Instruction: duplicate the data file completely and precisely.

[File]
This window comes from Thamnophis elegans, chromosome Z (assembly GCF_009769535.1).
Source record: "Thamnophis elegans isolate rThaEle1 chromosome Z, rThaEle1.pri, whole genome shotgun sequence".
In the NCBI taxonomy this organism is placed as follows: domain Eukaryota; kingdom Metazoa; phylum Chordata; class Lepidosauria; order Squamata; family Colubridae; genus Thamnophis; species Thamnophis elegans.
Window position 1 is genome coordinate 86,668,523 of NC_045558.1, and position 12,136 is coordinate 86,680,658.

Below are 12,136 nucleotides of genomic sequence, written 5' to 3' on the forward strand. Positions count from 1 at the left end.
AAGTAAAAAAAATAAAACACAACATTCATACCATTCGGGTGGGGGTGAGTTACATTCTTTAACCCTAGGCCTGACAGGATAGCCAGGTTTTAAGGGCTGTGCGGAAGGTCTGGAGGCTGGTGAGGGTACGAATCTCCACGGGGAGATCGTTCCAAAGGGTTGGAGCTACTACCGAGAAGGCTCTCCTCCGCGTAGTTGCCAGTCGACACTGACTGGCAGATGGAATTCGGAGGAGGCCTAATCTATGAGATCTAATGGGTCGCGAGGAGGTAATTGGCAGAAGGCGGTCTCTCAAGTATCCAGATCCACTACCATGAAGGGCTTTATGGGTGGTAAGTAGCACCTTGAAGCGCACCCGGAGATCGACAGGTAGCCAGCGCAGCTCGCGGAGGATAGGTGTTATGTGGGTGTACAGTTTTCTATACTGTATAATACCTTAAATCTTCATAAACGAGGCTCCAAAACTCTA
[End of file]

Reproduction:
This window comes from Thamnophis elegans, chromosome Z (assembly GCF_009769535.1).
Source record: "Thamnophis elegans isolate rThaEle1 chromosome Z, rThaEle1.pri, whole genome shotgun sequence".
In the NCBI taxonomy this organism is placed as follows: domain Eukaryota; kingdom Metazoa; phylum Chordata; class Lepidosauria; order Squamata; family Colubridae; genus Thamnophis; species Thamnophis elegans.
Window position 1 is genome coordinate 86,668,523 of NC_045558.1, and position 12,136 is coordinate 86,680,658.

Below are 12,136 nucleotides of genomic sequence, written 5' to 3' on the forward strand. Positions count from 1 at the left end.
AAGTAAAAAAAATAAAACACAACATTCATACCATTCGGGTGGGGGTGAGTTACATTCTTTAACCCTAGGCCTGACAGGATAGCCAGGTTTTAAGGGCTGTGCGGAAGGTCTGGAGGCTGGTGAGGGTACGAATCTCCACGGGGAGATCGTTCCAAAGGGTTGGAGCTACTACCGAGAAGGCTCTCCTCCGCGTAGTTGCCAGTCGACACTGACTGGCAGATGGAATTCGGAGGAGGCCTAATCTATGAGATCTAATGGGTCGCGAGGAGGTAATTGGCAGAAGGCGGTCTCTCAAGTATCCAGATCCACTACCATGAAGGGCTTTATGGGTGGTAAGTAGCACCTTGAAGCGCACCCGGAGATCGACAGGTAGCCAGCGCAGCTCGCGGAGGATAGGTGTTATGTGGGTGTACAGTTTTCTATACTGTATAATACCTTAAATCTTCATAAACGAGGCTCCAAAACTCTA